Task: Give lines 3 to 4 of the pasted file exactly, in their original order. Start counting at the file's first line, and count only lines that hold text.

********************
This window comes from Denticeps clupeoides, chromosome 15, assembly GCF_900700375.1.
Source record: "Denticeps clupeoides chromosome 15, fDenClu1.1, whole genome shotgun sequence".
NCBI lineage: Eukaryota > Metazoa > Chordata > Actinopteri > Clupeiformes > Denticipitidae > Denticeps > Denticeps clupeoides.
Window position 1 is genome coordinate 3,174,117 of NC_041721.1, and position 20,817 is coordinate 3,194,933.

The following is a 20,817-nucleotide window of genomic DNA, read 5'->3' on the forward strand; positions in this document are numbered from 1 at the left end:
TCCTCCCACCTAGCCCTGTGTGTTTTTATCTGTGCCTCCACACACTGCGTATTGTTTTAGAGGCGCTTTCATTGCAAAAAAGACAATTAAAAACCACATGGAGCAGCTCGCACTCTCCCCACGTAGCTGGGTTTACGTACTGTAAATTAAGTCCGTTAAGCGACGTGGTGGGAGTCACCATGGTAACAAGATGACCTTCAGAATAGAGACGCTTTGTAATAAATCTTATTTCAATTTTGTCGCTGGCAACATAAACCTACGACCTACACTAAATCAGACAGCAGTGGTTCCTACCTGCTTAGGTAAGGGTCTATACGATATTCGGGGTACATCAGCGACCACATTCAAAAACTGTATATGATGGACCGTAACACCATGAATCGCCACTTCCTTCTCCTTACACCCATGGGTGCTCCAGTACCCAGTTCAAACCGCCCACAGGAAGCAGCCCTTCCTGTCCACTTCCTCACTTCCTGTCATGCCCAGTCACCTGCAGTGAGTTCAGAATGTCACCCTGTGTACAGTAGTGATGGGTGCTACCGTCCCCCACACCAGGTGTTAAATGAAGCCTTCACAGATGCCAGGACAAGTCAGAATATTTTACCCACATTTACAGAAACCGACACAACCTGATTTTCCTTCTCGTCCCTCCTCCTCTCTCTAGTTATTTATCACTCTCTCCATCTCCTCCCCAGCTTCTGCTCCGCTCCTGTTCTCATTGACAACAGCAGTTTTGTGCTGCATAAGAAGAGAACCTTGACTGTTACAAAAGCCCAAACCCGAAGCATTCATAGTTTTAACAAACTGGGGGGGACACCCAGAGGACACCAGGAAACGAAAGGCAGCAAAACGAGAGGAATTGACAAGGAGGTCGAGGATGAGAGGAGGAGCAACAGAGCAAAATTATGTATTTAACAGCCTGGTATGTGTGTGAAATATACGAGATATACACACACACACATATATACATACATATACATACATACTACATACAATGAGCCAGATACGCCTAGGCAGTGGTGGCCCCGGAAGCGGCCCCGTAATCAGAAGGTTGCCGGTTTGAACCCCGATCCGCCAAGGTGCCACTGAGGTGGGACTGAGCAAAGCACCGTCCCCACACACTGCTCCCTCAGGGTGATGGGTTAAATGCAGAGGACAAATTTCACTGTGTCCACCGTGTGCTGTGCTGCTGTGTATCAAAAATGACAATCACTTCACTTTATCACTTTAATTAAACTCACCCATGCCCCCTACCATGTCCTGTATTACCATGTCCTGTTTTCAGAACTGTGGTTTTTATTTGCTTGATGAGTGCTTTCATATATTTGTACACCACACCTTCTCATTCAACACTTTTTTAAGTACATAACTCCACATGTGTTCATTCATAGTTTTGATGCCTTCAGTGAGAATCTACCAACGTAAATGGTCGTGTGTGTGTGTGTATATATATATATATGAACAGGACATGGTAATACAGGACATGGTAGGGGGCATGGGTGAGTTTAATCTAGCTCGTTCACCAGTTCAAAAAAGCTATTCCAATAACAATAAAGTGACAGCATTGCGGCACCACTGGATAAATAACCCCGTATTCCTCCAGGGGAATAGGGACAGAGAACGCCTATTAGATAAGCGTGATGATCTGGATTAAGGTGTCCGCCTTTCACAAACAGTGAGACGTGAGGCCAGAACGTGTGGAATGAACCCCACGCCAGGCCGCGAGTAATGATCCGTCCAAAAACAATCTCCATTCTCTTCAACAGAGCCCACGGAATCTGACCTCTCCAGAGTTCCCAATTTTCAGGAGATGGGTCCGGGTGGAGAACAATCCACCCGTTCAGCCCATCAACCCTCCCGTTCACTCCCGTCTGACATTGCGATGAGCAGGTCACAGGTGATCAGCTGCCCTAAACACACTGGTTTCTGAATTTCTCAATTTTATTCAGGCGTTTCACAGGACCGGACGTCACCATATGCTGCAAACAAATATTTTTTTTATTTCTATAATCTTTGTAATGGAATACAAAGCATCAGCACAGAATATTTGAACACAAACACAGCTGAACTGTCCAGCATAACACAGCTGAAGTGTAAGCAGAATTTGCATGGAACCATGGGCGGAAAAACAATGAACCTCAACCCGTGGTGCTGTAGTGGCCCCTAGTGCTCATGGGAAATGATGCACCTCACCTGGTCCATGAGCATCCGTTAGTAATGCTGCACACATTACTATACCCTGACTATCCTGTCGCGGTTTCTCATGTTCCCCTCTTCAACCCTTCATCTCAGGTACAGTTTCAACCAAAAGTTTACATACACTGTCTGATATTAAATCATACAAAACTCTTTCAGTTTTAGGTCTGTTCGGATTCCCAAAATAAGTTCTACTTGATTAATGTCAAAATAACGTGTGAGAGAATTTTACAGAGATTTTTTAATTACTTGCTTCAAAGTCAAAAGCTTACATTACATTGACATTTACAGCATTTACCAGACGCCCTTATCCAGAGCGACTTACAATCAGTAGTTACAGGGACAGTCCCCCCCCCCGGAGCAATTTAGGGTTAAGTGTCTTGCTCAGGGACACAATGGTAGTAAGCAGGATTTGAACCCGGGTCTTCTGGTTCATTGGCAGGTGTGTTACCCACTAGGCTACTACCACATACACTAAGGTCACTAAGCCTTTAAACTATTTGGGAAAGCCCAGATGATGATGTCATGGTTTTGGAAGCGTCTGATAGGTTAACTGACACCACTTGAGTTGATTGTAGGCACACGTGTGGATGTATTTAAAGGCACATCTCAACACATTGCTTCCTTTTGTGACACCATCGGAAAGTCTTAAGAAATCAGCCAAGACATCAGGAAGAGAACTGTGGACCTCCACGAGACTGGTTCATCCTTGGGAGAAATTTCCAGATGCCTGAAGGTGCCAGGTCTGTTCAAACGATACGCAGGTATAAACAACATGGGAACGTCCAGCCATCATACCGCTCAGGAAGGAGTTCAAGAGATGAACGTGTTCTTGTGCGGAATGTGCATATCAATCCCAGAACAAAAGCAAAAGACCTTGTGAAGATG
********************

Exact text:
NCBI lineage: Eukaryota > Metazoa > Chordata > Actinopteri > Clupeiformes > Denticipitidae > Denticeps > Denticeps clupeoides.
Window position 1 is genome coordinate 3,174,117 of NC_041721.1, and position 20,817 is coordinate 3,194,933.